Hemangiopericytomas (solitary fibrous tumours) are grade 2 or grade 3 tumours that develop in the membranes that cover and protect the brain and spinal cord (meninges). Although these tumours do not spread to the brain, they can spread to other parts of the body such as to the bone, lung or liver. Hemangiopericytomas often come back after treatment near the original location of the tumour.

The following are treatments for hemangiopericytomas:

  • Surgery is done to remove all of the tumour or as much of the tumour as possible.
  • Radiation therapy may be given after surgery if the tumour can’t be completely removed or if the tumour is in an area where surgery can’t be done.

Medulloblastoma

Medulloblastomas are high-grade tumours that develop from neuroectodermal cells (primitive nerve cells) in the cerebellum. They are part of a class of tumours called primitive neuroectodermal tumours (PNETs). Medulloblastomas occur more often in children than in adults. They frequently spread through the cerebrospinal fluid to other parts of the central nervous system.

The following are treatments for medulloblastomas:

  • Surgery is done to remove as much of the tumour as possible.
  • Radiation therapy may be given to the area around the primary tumour. A lower dose of radiation may be given to the whole brain and spinal cord after surgery if there is no evidence that the tumour has spread.
  • Chemotherapy may be given if the tumour can’t be completely removed or there is evidence that the tumour has spread to the cerebrospinal fluid or brain stem.

Pituitary gland tumours

Pituitary gland tumours develop in the pituitary gland and are almost always non-cancerous (benign). The pituitary gland produces hormones that control growth and physical and sexual development. These hormones also affect other glands in the body, such as the thyroid and adrenal glands.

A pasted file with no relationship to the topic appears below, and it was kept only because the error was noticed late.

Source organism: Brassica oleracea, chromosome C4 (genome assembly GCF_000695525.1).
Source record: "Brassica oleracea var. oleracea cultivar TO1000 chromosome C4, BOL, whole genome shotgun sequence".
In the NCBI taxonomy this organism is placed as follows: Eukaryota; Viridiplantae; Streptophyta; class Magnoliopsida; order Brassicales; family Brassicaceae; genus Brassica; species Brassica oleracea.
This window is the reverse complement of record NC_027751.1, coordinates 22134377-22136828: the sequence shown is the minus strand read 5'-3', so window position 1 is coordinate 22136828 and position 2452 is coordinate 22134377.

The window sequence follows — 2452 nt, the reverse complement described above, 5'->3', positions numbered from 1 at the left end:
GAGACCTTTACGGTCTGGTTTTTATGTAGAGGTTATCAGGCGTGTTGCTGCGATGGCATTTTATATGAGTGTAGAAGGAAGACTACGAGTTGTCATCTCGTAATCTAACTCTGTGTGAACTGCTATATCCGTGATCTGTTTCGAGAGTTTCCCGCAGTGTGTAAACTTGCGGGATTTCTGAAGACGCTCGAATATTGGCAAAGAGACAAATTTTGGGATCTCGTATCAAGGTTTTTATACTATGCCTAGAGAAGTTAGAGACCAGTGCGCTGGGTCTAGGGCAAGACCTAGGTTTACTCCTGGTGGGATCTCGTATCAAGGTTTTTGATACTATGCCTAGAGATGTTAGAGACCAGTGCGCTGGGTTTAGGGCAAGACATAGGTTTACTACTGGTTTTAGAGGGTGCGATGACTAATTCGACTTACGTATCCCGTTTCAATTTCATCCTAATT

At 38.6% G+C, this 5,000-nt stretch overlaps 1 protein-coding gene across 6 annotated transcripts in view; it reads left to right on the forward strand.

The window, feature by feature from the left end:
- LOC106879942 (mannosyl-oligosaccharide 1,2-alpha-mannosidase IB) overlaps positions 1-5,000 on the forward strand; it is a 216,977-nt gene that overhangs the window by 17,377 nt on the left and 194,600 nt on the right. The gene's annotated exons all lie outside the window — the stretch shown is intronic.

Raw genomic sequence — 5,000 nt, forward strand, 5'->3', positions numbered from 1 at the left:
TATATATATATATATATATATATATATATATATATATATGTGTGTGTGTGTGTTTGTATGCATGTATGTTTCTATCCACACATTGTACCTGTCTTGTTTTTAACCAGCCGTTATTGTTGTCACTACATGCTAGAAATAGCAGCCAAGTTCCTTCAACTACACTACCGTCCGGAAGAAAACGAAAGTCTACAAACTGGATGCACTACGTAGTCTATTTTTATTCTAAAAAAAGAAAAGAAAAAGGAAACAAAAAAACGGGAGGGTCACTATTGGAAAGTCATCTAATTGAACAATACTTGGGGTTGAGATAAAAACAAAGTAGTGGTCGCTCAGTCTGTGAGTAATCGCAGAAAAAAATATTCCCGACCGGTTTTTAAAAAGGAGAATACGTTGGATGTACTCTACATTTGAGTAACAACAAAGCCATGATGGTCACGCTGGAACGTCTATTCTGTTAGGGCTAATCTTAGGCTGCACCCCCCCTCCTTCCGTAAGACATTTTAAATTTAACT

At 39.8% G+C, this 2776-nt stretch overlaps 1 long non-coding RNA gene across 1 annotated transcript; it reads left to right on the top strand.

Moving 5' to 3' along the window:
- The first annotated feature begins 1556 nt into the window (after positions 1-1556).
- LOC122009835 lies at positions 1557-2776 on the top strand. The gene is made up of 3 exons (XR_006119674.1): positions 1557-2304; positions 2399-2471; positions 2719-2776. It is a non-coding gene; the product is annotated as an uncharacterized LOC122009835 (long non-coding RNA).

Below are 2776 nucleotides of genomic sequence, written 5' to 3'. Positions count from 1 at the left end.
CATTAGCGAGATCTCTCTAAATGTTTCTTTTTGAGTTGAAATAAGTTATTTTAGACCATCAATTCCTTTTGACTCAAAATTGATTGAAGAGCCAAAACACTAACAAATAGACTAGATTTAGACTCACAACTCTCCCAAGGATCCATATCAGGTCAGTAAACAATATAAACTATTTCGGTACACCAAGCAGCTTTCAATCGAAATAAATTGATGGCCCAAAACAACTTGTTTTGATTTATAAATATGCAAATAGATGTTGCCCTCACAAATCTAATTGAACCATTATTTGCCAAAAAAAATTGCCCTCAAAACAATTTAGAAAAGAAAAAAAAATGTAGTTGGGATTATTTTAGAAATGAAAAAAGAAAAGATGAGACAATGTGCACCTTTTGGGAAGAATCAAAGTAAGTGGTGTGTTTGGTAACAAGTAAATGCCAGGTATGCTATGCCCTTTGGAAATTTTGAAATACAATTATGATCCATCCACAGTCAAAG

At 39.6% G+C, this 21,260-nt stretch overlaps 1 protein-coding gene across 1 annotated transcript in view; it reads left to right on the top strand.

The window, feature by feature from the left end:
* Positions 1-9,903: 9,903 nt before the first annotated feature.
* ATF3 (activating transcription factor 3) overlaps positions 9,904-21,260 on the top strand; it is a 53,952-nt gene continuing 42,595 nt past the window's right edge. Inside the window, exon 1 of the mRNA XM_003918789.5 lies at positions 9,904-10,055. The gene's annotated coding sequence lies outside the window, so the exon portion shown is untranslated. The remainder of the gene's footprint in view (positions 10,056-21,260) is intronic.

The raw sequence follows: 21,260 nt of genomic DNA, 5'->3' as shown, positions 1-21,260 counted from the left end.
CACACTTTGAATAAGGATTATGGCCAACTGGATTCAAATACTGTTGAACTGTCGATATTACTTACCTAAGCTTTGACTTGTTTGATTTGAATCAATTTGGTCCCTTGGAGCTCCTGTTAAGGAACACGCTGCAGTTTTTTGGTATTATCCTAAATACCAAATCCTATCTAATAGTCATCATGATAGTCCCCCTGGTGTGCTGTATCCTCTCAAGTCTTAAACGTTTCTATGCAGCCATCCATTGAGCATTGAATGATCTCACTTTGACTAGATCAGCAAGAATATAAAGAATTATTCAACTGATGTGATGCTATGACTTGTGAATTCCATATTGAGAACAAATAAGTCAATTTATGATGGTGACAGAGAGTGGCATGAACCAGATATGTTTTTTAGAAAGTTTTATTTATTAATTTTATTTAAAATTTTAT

Find out more about pituitary gland tumours.

Primary central nervous system lymphoma

Primary central nervous system lymphoma (PCNSL) is a rare form of non-Hodgkin lymphoma. It starts in cells of the lymphatic system. PCNSL starts most often in the brain but may also involve the cerebrospinal fluid, the spinal cord or the eyes. This type of lymphoma is more common in people who have problems with their immune system.

Find out more about primary central nervous system lymphoma.

Schwannoma

Schwannomas (neurilemomas) are usually low-grade tumours. They start in Schwann cells, which insulate cranial and other nerves. They can start on any cranial nerve. When they start on the cranial nerve responsible for hearing and balance they are called acoustic neuromas.

They can also start on spinal nerves. When this happens, the tumour can press on the spinal cord causing weakness and bladder problems.

The following are treatments for schwannomas:

  • Surgery is done to remove as much of the tumour as possible.
  • Radiation therapy is given after surgery if the tumour can’t be completely removed or if the tumour is in an area where surgery can’t be done.

Rare low-grade brain tumours

The following are rare low-grade (grade 1 or grade 2) brain tumours.

  • central neurocytomas
  • cerebellar liponeurocytomas
  • choroid plexus papillomas
  • gangliocytomas
  • gangliogliomas
  • melanocytomas
  • neurofibromas
  • pineocytomas
  • subependymal giant cell astrocytomas
  • pleomorphic xanthoastrocytomas